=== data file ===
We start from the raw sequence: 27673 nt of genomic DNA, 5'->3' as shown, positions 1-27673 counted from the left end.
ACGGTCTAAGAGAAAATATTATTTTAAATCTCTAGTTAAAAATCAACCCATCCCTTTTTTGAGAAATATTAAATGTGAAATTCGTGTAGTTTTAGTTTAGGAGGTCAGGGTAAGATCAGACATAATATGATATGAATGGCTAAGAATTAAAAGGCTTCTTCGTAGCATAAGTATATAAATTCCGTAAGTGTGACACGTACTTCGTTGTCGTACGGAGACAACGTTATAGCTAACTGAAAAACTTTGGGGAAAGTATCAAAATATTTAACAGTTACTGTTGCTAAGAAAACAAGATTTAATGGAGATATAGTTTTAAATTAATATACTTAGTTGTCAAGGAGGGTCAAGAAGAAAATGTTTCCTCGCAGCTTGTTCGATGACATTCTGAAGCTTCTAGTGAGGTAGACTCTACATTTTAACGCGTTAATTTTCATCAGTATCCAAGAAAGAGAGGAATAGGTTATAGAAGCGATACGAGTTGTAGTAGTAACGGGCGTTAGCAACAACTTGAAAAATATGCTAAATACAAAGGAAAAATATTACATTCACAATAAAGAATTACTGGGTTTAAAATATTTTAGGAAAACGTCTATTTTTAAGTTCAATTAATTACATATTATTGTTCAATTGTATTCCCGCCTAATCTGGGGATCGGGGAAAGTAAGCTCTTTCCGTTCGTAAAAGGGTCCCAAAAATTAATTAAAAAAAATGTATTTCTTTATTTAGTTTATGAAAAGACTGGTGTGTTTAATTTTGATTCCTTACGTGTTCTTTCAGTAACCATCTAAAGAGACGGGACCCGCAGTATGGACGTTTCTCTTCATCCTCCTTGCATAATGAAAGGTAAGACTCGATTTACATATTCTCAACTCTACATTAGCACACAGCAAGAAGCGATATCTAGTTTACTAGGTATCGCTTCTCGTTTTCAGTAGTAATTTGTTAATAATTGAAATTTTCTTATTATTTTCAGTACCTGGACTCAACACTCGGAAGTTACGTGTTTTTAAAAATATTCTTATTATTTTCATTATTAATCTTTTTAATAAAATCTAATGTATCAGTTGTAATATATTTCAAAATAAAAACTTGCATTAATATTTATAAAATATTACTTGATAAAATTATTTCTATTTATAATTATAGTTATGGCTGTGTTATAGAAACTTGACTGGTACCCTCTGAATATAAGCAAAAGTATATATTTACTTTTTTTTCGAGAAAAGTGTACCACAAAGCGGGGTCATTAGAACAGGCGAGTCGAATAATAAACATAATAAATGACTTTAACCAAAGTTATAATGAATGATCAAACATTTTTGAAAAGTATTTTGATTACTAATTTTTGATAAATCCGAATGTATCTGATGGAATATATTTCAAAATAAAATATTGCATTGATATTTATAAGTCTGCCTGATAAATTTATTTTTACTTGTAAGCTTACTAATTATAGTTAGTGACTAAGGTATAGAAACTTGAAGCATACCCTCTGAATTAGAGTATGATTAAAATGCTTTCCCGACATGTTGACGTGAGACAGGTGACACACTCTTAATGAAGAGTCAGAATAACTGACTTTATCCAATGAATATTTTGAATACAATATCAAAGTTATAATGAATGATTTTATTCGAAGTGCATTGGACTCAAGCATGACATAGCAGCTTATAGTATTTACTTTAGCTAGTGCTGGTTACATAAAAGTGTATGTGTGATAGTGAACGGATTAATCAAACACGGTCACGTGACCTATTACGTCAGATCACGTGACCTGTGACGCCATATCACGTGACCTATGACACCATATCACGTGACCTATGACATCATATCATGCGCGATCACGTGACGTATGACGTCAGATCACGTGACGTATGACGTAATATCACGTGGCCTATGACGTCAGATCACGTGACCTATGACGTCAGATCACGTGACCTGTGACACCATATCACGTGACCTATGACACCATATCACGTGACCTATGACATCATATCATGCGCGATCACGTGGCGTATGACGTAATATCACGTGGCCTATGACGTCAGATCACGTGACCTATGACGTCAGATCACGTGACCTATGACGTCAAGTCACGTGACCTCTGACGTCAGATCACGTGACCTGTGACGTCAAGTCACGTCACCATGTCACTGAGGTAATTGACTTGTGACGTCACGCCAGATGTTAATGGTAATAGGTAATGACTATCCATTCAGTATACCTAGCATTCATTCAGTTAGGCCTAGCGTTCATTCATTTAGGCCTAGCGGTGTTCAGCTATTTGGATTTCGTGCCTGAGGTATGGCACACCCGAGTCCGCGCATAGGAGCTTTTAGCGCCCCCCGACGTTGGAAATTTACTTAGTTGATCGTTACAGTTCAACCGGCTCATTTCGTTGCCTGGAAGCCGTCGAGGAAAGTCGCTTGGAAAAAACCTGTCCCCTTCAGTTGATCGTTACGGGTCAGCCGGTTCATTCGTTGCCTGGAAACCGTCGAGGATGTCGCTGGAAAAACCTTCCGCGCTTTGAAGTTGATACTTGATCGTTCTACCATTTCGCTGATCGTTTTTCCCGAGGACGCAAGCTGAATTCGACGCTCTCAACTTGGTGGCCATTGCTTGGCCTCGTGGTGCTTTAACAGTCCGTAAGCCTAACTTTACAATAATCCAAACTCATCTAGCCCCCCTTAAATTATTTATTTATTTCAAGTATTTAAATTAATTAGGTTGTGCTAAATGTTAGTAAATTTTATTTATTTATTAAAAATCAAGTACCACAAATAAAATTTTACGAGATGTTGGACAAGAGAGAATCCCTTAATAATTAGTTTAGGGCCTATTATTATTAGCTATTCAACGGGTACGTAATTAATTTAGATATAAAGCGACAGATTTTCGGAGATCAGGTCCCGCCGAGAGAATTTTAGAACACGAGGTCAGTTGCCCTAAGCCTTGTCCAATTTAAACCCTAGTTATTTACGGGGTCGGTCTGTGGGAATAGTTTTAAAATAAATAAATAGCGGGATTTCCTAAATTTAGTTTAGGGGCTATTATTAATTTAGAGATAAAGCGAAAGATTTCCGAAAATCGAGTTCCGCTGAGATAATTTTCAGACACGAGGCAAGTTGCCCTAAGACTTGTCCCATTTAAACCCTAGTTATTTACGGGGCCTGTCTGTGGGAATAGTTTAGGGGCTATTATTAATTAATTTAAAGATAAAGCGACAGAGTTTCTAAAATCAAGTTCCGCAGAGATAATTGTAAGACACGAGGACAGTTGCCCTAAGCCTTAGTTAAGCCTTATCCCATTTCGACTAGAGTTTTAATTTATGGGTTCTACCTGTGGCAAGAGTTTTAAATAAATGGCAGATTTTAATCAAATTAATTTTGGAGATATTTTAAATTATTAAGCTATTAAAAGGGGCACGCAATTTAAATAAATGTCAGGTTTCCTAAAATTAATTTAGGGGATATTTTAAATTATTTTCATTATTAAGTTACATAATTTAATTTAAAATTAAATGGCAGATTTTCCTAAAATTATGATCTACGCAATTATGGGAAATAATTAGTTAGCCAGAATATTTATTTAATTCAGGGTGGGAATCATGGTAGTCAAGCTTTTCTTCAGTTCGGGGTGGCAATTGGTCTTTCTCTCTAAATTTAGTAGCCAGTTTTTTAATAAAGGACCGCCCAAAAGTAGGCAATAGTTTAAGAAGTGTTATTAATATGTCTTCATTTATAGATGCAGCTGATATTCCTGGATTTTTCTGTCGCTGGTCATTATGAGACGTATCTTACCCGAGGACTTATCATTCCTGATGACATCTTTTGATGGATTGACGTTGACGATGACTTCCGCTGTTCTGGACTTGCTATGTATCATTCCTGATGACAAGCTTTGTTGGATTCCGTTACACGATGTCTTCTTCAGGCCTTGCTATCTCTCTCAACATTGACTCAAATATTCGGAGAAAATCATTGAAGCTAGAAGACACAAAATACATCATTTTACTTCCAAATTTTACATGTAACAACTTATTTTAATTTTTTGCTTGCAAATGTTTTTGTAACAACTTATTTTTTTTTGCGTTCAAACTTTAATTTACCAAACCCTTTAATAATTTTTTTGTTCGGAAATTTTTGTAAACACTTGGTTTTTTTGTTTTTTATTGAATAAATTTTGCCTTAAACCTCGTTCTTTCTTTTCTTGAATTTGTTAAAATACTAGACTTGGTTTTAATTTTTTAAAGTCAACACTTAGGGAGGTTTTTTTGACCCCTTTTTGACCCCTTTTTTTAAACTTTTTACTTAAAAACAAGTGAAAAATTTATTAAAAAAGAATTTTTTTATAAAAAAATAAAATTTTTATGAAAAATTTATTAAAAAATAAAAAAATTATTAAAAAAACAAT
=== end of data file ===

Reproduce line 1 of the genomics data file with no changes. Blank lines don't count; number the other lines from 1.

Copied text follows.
We start from the raw sequence: 27673 nt of genomic DNA, 5'->3' as shown, positions 1-27673 counted from the left end.